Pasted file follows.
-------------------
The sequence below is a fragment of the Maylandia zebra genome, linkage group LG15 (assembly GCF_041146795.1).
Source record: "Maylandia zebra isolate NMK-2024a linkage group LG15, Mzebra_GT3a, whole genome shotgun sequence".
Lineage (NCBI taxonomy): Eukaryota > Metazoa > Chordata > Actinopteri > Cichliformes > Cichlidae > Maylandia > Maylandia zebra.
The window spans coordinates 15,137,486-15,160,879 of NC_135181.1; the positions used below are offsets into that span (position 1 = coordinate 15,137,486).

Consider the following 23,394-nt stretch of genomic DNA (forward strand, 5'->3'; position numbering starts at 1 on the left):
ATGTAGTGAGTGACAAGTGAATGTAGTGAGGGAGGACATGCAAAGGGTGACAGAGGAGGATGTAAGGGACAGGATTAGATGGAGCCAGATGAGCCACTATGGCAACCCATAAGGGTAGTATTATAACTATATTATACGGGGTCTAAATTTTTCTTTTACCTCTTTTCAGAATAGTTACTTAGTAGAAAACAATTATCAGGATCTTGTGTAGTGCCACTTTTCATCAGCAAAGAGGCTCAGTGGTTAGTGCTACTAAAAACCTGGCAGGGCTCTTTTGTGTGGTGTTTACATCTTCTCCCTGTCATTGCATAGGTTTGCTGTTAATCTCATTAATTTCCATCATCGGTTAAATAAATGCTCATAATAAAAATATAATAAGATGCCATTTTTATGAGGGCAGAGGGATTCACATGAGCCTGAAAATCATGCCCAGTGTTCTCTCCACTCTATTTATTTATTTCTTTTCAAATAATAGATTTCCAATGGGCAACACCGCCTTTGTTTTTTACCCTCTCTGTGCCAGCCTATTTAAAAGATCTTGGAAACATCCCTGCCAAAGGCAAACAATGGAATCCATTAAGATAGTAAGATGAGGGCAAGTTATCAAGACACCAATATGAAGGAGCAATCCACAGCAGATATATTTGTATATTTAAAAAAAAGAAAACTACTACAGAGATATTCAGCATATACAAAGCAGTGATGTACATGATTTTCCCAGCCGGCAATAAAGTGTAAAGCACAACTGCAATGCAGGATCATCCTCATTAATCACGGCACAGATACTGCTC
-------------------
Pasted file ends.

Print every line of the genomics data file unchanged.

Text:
The sequence below is a fragment of the Maylandia zebra genome, linkage group LG15 (assembly GCF_041146795.1).
Source record: "Maylandia zebra isolate NMK-2024a linkage group LG15, Mzebra_GT3a, whole genome shotgun sequence".
Lineage (NCBI taxonomy): Eukaryota > Metazoa > Chordata > Actinopteri > Cichliformes > Cichlidae > Maylandia > Maylandia zebra.
The window spans coordinates 15,137,486-15,160,879 of NC_135181.1; the positions used below are offsets into that span (position 1 = coordinate 15,137,486).

Consider the following 23,394-nt stretch of genomic DNA (forward strand, 5'->3'; position numbering starts at 1 on the left):
ATGTAGTGAGTGACAAGTGAATGTAGTGAGGGAGGACATGCAAAGGGTGACAGAGGAGGATGTAAGGGACAGGATTAGATGGAGCCAGATGAGCCACTATGGCAACCCATAAGGGTAGTATTATAACTATATTATACGGGGTCTAAATTTTTCTTTTACCTCTTTTCAGAATAGTTACTTAGTAGAAAACAATTATCAGGATCTTGTGTAGTGCCACTTTTCATCAGCAAAGAGGCTCAGTGGTTAGTGCTACTAAAAACCTGGCAGGGCTCTTTTGTGTGGTGTTTACATCTTCTCCCTGTCATTGCATAGGTTTGCTGTTAATCTCATTAATTTCCATCATCGGTTAAATAAATGCTCATAATAAAAATATAATAAGATGCCATTTTTATGAGGGCAGAGGGATTCACATGAGCCTGAAAATCATGCCCAGTGTTCTCTCCACTCTATTTATTTATTTCTTTTCAAATAATAGATTTCCAATGGGCAACACCGCCTTTGTTTTTTACCCTCTCTGTGCCAGCCTATTTAAAAGATCTTGGAAACATCCCTGCCAAAGGCAAACAATGGAATCCATTAAGATAGTAAGATGAGGGCAAGTTATCAAGACACCAATATGAAGGAGCAATCCACAGCAGATATATTTGTATATTTAAAAAAAAGAAAACTACTACAGAGATATTCAGCATATACAAAGCAGTGATGTACATGATTTTCCCAGCCGGCAATAAAGTGTAAAGCACAACTGCAATGCAGGATCATCCTCATTAATCACGGCACAGATACTGCTC